Not asking such a question will routinely result in a quote that is perhaps three- or four-line items dealing with material (with assumption that labor is included in that line item) and disposal charges or related fees.
If the contractor’s rates are in fact negotiable, it would be based on your knowing what they are charging for exactly during the many steps it takes to complete a siding installation.
Questions specific to the Job
17. How long will the project take from start to finish?
This is a reasonable question to ask and one you’ll want to know about as your home environment will be topsy turvy until the job is done. Yet, it is challenging for anyone, any contractor, to be 100% accurate on this for various reasons such as weather, or possible unforeseen repairs along the way.
Asking for a typed up / graphical representation of a timeline is what you are ideally seeking from this inquiry. Some contractors will just verbalize it and hope that is enough for you. But because labor is a significant factor in the overall charges, this question ought to be asked and answered in way that truly satisfies you.
18. How are repairs to the walls handled?
This is a tricky line of questioning, but a professional can help to reassure you that they wish to provide quality and minimize additional charges to you. If repairs are needed, then it is clearly in your best interest to have those addressed before any underlayment material or new siding is installed.
This question gets to their policy and what type of additional charges you might expect. Plus, it relates to how long the job will take.
19. Besides siding material, what else will you be replacing? i.e., trim, soffit, eaves
This follows directly from question #16 on itemized costs for the project. Chances are you’ll want to update the trim, soffits and eaves during a siding installation.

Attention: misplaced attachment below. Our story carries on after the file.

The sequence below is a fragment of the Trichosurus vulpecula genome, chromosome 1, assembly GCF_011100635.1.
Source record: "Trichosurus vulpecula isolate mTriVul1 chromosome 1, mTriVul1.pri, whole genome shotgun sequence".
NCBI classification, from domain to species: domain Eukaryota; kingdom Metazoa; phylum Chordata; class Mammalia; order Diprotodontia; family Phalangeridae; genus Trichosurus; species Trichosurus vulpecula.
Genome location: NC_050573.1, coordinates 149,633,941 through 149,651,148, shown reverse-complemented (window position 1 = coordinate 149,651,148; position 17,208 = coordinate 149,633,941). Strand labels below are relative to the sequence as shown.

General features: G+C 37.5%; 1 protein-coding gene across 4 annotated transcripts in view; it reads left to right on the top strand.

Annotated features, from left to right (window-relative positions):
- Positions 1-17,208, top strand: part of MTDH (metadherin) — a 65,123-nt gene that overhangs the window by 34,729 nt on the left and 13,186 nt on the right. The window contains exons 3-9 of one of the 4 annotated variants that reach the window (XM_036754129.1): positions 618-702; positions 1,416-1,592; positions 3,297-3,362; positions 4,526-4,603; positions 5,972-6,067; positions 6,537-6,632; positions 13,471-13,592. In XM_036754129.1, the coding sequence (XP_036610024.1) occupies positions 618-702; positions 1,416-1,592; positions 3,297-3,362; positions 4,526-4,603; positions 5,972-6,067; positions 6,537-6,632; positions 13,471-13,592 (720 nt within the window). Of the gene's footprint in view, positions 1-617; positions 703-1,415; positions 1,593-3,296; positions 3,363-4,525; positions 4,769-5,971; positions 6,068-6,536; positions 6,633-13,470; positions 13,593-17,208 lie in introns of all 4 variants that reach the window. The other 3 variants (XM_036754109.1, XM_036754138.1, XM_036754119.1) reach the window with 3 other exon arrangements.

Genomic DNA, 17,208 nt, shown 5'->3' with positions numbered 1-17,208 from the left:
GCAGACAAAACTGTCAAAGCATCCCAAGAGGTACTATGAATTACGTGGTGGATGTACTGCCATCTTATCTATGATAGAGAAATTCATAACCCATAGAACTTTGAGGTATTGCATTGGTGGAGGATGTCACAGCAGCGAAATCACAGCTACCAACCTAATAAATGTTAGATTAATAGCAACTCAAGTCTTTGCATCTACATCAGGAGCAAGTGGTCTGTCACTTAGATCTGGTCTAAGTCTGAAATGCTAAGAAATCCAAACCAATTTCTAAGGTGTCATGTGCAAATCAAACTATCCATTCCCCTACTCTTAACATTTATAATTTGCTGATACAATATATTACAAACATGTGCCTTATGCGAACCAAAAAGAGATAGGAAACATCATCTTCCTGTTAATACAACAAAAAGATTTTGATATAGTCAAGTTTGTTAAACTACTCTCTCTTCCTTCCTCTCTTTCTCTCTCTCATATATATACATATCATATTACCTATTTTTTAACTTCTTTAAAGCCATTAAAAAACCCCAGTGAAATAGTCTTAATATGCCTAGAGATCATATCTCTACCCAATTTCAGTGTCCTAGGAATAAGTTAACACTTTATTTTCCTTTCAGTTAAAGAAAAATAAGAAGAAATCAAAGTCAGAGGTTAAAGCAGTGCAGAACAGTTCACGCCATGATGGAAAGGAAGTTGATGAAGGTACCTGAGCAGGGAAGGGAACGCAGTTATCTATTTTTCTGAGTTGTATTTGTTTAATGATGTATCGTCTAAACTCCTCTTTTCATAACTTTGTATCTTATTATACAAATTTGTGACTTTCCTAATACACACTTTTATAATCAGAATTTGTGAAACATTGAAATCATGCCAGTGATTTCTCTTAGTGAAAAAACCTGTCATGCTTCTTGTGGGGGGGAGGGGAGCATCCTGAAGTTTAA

Not asking this question could lead to an assumption that you want these replaced and are therefore included in the overall price, which is why some quotes may be higher than others.
This also provides you opportunity to ask questions relating to design oriented items. A good quality trim can greatly enhance curb appeal.
20. Items removed from the house, are you responsible for putting them back up? Can they be new items that I buy?
Even if the siding job you are looking to have done isn’t going to remove old siding, the workers will need to remove all current obstructions from your home, such as light fixtures, shutters, etc. Reasonable expectation is they will tell you they are responsible for putting back what they removed.
Many contractors will have no problem putting up newer/updated fixtures if you have them on site before the job is completed.
21. Who is responsible for any waste leftover from the job? What if I find nails in my lawn after you leave?
The answer to this ought to be that they are responsible for all leftover waste or items that were not on your property prior to the signing of the original contract. A good contractor will go over your entire lawn with a rolling magnet to get up all nails.
Since this type of scenario could reasonably lead you to complain, then asking about how they handle such issues (question #7) will help on this matter.
Also, don’t let contractors put large disposal bins on your driveway or lawn as their weight can lead to damage. On the street is proper place for that.
22. Who handles the building permit for the job? Do I need to obtain this or will you share that with me once you’ve obtained it?
Legally, it is your responsibility to obtain a permit for any work performed by a contractor. A licensed contractor will be able to address this inquiry in a way that ought to leave you with no further questions.
Not having a permit can spell trouble for you during the job, or worse down the road when you sell the home.